Vap = Q / 2.448 (dH^2- dP^2) = 76.8/ 2.448 (8.5^2- 4.5^2) = 0.603 ft/sec = 36 ft/min

Val= Q / 2.448 (dH^2- dP^2) = 76.8/ 2.448 (8.5^2- 7^2)= 1.349 ft/sec = 80.9 ft/min

**4. To calculate surge and swab **in drilling**: Refer to Fig. 6 and determine the clinging constant, k, for the pipe and liner**:

pipe – ratio = 4.5/8.5 = 0.529

k ≃0.38

liner – ratio = 7/8.5 = 0.823

k ≃0.45

**5. The effective annular velocities around the pipe (Vpe)and the liner (Vle) are**:

Vpe = V – 0.38 Vp = (0.603) – (0.38) x ( – 1.55) = 1.192 ft/sec

Vle = V – 0.45 Vp = (1.349 ft/sec) – (0.45) x( – 1.55) = 2.046 ft/sec

**6. The pressure surge caused by the drill pipe using Bingham model for Laminar flow is as follows (use Eq.6):**

Pp = {(38)(6,400)(1.192) / 1,500 (8.5^2 – 4.5^2 )} + {(15)(6,400) / 225 (8.5-4.5)}

Pp = 3.716 psi + 106 psi = 110 psi

**7. The pressure surge caused by the liner is:**

Pl = {(38)(3,600)(2.046) / 1,500 (8.5^2 – 7^2 )} + {(15)(3,600) / 225 (8.5-7)}

Pl =8.0 psi + 160 psi = 168 psi

**8. The total pressure surge and equivalent mud weight is:**

110 psi + 168 psi = 278 psi

EMW = pressure x 19.323 / depth + mud weight

EMW = 278 psi x 19.23 / 10000 ft + 16.6 lb/gal = 17.13 lb/gal

**9. Therefore, the fracture gradient of 17.0 Ib/gal would be exceeded (17.1 Ib/gal) at a pipe velocity of 93 ft/min.**

**10. In reality, the flow regime in the annulus was turbulent opposite the liner. The assumption of laminar flow in this example was done for the swab and surge drilling calculations simplicity and illustration**

### Notes About Surg & Swab Pressures Calculations In Drilling

An open-ended pipe increases the complexity of the calculations considerably. Pressure drops in the annulus and **drill string **must be equal. Since different geometries exist, however, flow rates in the annulus and pipe will not be the same. In addition, it is possible that the annulus will be **laminar**, while fluid flow in the pipe will be **turbulent**.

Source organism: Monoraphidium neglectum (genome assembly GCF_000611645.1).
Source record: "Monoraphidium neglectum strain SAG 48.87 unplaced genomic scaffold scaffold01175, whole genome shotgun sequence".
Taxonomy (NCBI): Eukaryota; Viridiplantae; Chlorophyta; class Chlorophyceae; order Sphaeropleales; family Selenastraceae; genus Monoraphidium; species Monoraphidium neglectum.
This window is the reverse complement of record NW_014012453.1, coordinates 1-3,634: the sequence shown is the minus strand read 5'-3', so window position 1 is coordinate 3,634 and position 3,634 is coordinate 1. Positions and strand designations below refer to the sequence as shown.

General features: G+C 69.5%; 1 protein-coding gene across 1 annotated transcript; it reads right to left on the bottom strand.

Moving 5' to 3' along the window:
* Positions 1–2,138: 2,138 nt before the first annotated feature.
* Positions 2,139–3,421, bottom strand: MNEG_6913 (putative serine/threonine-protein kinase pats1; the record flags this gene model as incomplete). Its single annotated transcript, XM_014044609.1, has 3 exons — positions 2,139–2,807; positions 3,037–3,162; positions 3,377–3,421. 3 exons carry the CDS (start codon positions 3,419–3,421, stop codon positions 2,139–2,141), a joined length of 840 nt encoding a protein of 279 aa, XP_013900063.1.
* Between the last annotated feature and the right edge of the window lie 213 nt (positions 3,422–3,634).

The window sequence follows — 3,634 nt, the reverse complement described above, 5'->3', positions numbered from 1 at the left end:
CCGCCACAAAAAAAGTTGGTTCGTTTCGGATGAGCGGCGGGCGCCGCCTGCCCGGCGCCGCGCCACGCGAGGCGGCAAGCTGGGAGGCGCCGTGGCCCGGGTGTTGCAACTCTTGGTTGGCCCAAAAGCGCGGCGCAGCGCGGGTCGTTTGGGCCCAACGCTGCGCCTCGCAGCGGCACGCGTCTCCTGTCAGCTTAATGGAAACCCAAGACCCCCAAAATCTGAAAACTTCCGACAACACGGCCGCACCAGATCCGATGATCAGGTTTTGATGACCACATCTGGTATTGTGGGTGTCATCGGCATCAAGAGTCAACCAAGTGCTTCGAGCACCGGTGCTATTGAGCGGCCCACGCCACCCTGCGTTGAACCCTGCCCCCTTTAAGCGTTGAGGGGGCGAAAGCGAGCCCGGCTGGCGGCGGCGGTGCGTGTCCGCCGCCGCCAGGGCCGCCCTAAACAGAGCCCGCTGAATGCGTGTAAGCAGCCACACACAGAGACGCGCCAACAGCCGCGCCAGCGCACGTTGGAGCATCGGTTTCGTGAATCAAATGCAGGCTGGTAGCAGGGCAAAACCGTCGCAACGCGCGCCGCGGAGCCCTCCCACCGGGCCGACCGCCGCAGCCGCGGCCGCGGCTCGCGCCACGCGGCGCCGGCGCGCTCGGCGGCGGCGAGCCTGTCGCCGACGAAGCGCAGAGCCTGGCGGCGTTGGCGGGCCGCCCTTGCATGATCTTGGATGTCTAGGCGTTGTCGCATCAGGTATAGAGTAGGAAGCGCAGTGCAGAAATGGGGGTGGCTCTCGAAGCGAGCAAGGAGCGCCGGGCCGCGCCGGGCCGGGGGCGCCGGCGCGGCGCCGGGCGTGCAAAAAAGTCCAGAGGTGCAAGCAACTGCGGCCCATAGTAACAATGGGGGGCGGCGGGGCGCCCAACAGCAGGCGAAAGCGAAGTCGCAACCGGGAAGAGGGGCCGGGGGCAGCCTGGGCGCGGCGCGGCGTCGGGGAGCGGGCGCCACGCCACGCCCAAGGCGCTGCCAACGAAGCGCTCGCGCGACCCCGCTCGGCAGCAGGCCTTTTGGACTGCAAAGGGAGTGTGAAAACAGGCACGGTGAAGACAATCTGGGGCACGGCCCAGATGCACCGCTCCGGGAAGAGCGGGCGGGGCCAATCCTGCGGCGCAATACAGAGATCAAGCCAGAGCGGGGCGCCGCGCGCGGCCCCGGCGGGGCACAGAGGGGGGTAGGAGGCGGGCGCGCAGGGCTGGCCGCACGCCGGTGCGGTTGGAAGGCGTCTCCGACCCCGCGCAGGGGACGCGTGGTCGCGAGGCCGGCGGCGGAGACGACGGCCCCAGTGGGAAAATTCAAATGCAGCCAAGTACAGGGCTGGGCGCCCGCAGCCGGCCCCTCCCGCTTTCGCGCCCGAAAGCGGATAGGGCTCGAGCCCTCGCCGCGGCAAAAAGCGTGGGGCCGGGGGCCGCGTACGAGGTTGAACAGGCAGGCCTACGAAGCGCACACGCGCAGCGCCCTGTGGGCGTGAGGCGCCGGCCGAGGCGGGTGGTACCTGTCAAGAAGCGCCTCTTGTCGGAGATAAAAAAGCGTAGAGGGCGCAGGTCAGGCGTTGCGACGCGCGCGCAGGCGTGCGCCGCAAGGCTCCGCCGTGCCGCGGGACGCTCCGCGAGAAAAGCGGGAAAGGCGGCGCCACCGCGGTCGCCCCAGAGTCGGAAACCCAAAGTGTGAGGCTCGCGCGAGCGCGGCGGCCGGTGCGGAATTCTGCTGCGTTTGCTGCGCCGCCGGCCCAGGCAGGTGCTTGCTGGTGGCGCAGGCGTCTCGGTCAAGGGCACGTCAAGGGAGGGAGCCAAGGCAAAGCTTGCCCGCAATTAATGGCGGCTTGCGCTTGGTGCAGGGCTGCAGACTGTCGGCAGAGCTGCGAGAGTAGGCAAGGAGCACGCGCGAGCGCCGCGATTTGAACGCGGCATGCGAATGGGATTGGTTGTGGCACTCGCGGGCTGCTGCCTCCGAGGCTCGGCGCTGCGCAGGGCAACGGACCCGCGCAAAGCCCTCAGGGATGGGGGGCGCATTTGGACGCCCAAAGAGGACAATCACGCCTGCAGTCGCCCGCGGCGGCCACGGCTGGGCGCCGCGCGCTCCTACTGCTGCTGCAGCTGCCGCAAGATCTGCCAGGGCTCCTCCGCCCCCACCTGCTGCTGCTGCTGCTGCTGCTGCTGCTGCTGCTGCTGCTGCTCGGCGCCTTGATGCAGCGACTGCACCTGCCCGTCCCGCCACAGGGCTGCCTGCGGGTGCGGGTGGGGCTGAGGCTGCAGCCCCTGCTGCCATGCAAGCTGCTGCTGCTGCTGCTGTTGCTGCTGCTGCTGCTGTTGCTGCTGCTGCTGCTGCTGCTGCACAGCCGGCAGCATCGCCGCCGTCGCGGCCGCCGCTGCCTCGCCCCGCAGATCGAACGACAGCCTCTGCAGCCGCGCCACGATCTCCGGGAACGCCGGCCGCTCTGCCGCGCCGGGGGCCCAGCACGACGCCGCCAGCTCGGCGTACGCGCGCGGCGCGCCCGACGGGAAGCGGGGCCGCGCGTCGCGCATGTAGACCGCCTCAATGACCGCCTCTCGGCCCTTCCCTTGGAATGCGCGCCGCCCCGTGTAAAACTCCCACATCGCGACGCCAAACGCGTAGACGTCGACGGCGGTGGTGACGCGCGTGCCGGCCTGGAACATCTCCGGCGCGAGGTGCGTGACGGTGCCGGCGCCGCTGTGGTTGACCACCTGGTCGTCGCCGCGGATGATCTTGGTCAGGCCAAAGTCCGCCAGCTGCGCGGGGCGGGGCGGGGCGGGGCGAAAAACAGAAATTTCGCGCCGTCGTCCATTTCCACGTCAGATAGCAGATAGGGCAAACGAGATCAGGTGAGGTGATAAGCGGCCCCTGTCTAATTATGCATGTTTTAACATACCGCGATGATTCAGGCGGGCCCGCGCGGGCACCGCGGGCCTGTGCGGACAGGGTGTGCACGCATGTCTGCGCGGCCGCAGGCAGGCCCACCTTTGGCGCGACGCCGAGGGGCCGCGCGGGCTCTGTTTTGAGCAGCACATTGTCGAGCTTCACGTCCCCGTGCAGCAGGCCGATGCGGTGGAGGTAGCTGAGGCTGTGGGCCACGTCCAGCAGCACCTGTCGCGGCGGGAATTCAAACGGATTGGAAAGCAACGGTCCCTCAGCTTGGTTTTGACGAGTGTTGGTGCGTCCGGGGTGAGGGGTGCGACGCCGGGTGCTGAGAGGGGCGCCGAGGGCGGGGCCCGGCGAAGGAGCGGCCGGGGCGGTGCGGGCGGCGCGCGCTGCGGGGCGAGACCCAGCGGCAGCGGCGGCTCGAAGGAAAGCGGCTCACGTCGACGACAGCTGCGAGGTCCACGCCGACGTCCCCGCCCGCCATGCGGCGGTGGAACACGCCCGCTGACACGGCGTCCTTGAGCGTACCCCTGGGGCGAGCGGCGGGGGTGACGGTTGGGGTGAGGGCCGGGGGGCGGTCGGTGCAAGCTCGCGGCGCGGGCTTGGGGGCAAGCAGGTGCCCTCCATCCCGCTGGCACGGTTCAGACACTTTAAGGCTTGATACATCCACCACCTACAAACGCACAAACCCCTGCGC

A trial-and-error solution is used by assuming a major percentage of the flow will be up the annulus with the remainder in the pipe. From these assumed volumes, pressure losses are computed and compared and the volumes are adjusted, depending on the computed pressure relationships. If the first trial was a 75:25 annulus to pipe ratio and pressure distribution of 200:300 psi was observed, a second trial might be at 80:20. The procedure is iterated until a ratio is obtained that yields equal pressure drops in both the pipe and annulus.

In a practical sense, surge and swab pressures in drilling are composed of the pressures required to break the gel strength in the mud and the pressures caused by actual fluid movement. Thick muds can often produce such high gels that surge pressure resulting from this component is significant. The yield point (check also **Yield Point In Drilling Mud**) and **gel strength of the mud** affect this type of pressure.

## What Is The Maximum Allowable surge & swab Pressure?

If a maximum allowable swab or surge pressure is known, it is possible to determine a maximum pulling or running speed for the pipe.

- The maximum surge pressure is usually the difference between the lowest exposed fracture gradient and the mud weight.
- The maximum swab pressure is the difference between the greatest formation pressure from an exposed permeable zone and the mud weight.

Accordingly, the swab pressure equations are solved in reverse order to arrive at a pipe velocity.

### Example:

Refer to the data in the above Example. If the **drilling engineer** at the well site does not wish to exceed a 16.9-1b/gal equivalent surge pressure, what is the maximum velocity that the pipe can be run into the well?

### Solution Of swab ad surge calculations:

**1. Determine the maximum allowable surge pressure** so the 16.6-1b/gal mud does not exceed the 16.9-1b/gal equivalent value:

maximum allowable surge pressure = 0.052 x (16.9 – 16.6) x(10,000ft) = 156 psi

**2.** The 156-psi surge pressure is the maximum amount that can be generated by the friction pressure opposite the pipe and liner, or: 156 shall be lower than or equal Pp+ Pl

**3. Substituting the pressure equations for P _{p} & P_{l}:**

= { (38) (6,400) (Vpe) / 1.500 (8.5^2 – 4.5^2 ) + (15) (6,400) / 225 (8.5^2- 4.5^2) } + { (38) (3,600) (Vle) / 1.500(8.5^2 – 7^2 ) + (15)(3,600) / 225 (8.5- 7) }

= 3.118 Vpe + 3.922 Vle+ 266 psi

156 psi shall be lower than or equal { 3.118 Vpe + 3.922 Vle+ 266 psi } which can be rewrite as following to avoid surge and swap

110 psi shall be lower than or equal { 3.118 Vpe + 3.922 Vle }

**Since the sum of the velocity components is a negative number, the pipe cannot be run into the well at any velocity without exceeding the 16.9 Ib/gal limitation. The yield point component of the pressure surge not the swab will cause the pressures to exceed the 156 psi value.**